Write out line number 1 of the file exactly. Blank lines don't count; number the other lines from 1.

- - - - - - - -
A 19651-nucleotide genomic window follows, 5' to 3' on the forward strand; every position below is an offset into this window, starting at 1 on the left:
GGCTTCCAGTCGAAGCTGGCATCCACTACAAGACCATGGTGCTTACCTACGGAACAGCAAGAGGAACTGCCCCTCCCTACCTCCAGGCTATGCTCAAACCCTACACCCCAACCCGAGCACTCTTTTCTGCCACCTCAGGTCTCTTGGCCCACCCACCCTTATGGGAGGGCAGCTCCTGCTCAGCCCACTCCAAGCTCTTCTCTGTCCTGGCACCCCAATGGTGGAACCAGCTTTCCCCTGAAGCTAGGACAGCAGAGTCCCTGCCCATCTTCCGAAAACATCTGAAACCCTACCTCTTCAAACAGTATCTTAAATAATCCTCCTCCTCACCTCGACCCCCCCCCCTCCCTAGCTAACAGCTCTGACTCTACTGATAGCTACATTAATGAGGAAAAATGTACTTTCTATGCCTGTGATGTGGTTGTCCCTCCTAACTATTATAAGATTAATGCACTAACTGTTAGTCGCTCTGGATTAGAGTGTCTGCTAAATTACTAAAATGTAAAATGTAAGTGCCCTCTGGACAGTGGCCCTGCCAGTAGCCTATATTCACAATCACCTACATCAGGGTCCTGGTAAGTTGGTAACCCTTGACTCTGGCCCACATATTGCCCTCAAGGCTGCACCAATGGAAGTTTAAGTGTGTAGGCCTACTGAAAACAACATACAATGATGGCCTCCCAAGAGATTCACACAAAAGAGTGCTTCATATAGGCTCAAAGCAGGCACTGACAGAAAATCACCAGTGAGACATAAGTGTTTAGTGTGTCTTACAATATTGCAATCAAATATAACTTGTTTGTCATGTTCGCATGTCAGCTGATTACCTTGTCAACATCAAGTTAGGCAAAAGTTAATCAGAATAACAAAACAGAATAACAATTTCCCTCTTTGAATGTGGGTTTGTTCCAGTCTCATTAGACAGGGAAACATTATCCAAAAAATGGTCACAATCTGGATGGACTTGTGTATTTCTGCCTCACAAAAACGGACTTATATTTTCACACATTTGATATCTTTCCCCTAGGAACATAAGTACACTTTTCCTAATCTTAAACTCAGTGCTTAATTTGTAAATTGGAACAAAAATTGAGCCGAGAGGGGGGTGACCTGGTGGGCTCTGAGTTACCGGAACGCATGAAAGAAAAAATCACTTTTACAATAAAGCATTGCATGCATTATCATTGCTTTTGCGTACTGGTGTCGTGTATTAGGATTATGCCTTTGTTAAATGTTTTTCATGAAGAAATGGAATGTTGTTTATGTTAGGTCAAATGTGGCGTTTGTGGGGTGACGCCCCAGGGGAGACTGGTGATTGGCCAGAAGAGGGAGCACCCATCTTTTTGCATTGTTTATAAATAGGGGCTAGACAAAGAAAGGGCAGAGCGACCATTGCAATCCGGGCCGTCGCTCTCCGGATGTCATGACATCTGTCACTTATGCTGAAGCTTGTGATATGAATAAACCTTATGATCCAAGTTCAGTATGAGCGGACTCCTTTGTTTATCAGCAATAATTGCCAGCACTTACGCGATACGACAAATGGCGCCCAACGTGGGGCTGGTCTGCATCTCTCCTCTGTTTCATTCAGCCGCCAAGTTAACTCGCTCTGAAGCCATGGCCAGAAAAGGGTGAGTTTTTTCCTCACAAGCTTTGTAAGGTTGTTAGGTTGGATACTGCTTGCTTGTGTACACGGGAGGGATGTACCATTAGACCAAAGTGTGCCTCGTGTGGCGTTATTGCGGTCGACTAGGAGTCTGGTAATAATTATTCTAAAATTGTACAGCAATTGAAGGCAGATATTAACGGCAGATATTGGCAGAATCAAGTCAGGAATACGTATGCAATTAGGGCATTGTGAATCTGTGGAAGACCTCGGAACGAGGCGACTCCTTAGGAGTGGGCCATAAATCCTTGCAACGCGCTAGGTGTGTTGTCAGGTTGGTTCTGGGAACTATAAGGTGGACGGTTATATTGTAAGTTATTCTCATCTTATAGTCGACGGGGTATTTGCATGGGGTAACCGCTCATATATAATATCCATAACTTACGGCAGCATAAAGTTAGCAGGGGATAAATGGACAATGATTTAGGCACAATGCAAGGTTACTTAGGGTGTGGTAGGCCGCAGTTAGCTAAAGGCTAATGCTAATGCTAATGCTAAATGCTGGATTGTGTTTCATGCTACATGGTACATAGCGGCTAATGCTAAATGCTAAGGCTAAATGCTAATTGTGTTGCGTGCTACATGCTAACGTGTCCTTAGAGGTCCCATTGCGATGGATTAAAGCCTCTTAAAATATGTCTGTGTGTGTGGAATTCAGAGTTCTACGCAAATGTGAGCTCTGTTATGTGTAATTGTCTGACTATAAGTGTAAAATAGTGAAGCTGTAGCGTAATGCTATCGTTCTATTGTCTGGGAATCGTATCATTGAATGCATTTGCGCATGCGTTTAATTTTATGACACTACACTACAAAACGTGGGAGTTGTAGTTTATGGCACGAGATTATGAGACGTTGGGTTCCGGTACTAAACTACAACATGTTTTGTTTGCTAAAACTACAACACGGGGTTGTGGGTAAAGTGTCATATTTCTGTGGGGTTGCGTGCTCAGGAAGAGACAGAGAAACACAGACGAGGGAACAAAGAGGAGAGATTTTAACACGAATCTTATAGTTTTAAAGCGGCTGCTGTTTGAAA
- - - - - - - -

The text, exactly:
A 19651-nucleotide genomic window follows, 5' to 3' on the forward strand; every position below is an offset into this window, starting at 1 on the left: